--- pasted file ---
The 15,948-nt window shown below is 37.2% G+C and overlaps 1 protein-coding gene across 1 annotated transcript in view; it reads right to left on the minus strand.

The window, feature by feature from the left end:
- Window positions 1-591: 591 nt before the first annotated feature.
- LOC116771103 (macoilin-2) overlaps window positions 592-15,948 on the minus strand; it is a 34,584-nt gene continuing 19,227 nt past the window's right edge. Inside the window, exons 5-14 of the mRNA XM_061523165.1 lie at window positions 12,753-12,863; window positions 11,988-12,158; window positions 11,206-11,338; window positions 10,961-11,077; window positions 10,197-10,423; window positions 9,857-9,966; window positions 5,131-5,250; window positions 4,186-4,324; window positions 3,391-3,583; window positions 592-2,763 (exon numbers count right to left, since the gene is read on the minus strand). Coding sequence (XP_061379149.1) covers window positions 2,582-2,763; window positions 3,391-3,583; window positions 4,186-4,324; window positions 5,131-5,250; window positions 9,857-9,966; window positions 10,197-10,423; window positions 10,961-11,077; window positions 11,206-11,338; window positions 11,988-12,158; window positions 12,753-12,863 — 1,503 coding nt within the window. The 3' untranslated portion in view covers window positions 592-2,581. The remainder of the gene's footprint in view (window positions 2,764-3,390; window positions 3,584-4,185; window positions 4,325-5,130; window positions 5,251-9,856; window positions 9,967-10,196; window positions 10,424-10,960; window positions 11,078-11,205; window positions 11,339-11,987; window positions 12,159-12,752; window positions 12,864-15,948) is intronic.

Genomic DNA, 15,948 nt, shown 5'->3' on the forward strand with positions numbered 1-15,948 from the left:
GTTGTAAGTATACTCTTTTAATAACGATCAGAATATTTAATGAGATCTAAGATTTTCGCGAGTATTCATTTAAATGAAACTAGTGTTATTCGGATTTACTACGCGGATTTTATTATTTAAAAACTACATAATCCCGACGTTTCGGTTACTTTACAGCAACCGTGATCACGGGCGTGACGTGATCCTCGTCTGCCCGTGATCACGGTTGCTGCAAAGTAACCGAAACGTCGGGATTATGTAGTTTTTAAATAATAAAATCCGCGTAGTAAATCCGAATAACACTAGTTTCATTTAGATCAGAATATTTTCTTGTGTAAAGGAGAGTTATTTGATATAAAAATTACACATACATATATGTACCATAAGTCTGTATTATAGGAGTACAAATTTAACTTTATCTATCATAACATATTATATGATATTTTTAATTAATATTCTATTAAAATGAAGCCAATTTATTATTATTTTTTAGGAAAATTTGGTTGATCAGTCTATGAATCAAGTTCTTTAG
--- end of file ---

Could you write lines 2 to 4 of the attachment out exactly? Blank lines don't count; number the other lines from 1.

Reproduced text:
The window, feature by feature from the left end:
- Window positions 1-591: 591 nt before the first annotated feature.
- LOC116771103 (macoilin-2) overlaps window positions 592-15,948 on the minus strand; it is a 34,584-nt gene continuing 19,227 nt past the window's right edge. Inside the window, exons 5-14 of the mRNA XM_061523165.1 lie at window positions 12,753-12,863; window positions 11,988-12,158; window positions 11,206-11,338; window positions 10,961-11,077; window positions 10,197-10,423; window positions 9,857-9,966; window positions 5,131-5,250; window positions 4,186-4,324; window positions 3,391-3,583; window positions 592-2,763 (exon numbers count right to left, since the gene is read on the minus strand). Coding sequence (XP_061379149.1) covers window positions 2,582-2,763; window positions 3,391-3,583; window positions 4,186-4,324; window positions 5,131-5,250; window positions 9,857-9,966; window positions 10,197-10,423; window positions 10,961-11,077; window positions 11,206-11,338; window positions 11,988-12,158; window positions 12,753-12,863 — 1,503 coding nt within the window. The 3' untranslated portion in view covers window positions 592-2,581. The remainder of the gene's footprint in view (window positions 2,764-3,390; window positions 3,584-4,185; window positions 4,325-5,130; window positions 5,251-9,856; window positions 9,967-10,196; window positions 10,424-10,960; window positions 11,078-11,205; window positions 11,339-11,987; window positions 12,159-12,752; window positions 12,864-15,948) is intronic.